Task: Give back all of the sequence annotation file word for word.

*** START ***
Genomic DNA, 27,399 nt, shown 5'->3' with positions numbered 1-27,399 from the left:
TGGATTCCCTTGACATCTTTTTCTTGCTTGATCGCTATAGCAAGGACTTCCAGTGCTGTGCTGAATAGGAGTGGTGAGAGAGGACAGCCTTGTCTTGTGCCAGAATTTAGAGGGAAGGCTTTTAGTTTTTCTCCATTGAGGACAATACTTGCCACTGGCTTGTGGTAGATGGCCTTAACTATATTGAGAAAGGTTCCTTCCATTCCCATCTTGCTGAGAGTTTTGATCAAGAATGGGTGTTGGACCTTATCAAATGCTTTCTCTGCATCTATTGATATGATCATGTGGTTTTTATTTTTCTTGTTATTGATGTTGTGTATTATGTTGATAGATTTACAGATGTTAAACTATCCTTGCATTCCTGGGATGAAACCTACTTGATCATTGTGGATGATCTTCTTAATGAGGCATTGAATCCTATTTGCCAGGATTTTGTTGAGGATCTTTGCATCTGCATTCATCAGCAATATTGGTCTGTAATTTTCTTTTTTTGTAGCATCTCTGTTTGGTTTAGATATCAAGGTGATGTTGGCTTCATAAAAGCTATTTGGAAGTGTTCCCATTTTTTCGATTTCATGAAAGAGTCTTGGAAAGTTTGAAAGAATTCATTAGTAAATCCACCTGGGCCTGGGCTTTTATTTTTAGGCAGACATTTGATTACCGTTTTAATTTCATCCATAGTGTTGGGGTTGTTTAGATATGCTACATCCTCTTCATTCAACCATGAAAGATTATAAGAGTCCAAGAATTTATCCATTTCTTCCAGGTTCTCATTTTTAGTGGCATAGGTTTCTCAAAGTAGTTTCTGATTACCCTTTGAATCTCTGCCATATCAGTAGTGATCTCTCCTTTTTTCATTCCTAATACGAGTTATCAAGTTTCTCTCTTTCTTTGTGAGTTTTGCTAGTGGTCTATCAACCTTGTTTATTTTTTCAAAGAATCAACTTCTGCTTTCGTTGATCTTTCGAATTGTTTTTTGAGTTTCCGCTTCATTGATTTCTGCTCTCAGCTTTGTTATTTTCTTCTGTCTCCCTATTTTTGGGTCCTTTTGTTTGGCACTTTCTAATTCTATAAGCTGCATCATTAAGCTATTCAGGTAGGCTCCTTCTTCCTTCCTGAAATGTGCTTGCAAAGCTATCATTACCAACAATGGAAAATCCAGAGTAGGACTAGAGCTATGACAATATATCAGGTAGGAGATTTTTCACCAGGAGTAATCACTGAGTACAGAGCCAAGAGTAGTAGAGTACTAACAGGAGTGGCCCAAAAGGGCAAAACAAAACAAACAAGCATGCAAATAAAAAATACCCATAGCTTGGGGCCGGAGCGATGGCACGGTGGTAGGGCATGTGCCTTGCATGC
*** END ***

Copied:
Genomic DNA, 27,399 nt, shown 5'->3' with positions numbered 1-27,399 from the left:
TGGATTCCCTTGACATCTTTTTCTTGCTTGATCGCTATAGCAAGGACTTCCAGTGCTGTGCTGAATAGGAGTGGTGAGAGAGGACAGCCTTGTCTTGTGCCAGAATTTAGAGGGAAGGCTTTTAGTTTTTCTCCATTGAGGACAATACTTGCCACTGGCTTGTGGTAGATGGCCTTAACTATATTGAGAAAGGTTCCTTCCATTCCCATCTTGCTGAGAGTTTTGATCAAGAATGGGTGTTGGACCTTATCAAATGCTTTCTCTGCATCTATTGATATGATCATGTGGTTTTTATTTTTCTTGTTATTGATGTTGTGTATTATGTTGATAGATTTACAGATGTTAAACTATCCTTGCATTCCTGGGATGAAACCTACTTGATCATTGTGGATGATCTTCTTAATGAGGCATTGAATCCTATTTGCCAGGATTTTGTTGAGGATCTTTGCATCTGCATTCATCAGCAATATTGGTCTGTAATTTTCTTTTTTTGTAGCATCTCTGTTTGGTTTAGATATCAAGGTGATGTTGGCTTCATAAAAGCTATTTGGAAGTGTTCCCATTTTTTCGATTTCATGAAAGAGTCTTGGAAAGTTTGAAAGAATTCATTAGTAAATCCACCTGGGCCTGGGCTTTTATTTTTAGGCAGACATTTGATTACCGTTTTAATTTCATCCATAGTGTTGGGGTTGTTTAGATATGCTACATCCTCTTCATTCAACCATGAAAGATTATAAGAGTCCAAGAATTTATCCATTTCTTCCAGGTTCTCATTTTTAGTGGCATAGGTTTCTCAAAGTAGTTTCTGATTACCCTTTGAATCTCTGCCATATCAGTAGTGATCTCTCCTTTTTTCATTCCTAATACGAGTTATCAAGTTTCTCTCTTTCTTTGTGAGTTTTGCTAGTGGTCTATCAACCTTGTTTATTTTTTCAAAGAATCAACTTCTGCTTTCGTTGATCTTTCGAATTGTTTTTTGAGTTTCCGCTTCATTGATTTCTGCTCTCAGCTTTGTTATTTTCTTCTGTCTCCCTATTTTTGGGTCCTTTTGTTTGGCACTTTCTAATTCTATAAGCTGCATCATTAAGCTATTCAGGTAGGCTCCTTCTTCCTTCCTGAAATGTGCTTGCAAAGCTATCATTACCAACAATGGAAAATCCAGAGTAGGACTAGAGCTATGACAATATATCAGGTAGGAGATTTTTCACCAGGAGTAATCACTGAGTACAGAGCCAAGAGTAGTAGAGTACTAACAGGAGTGGCCCAAAAGGGCAAAACAAAACAAACAAGCATGCAAATAAAAAATACCCATAGCTTGGGGCCGGAGCGATGGCACGGTGGTAGGGCATGTGCCTTGCATGC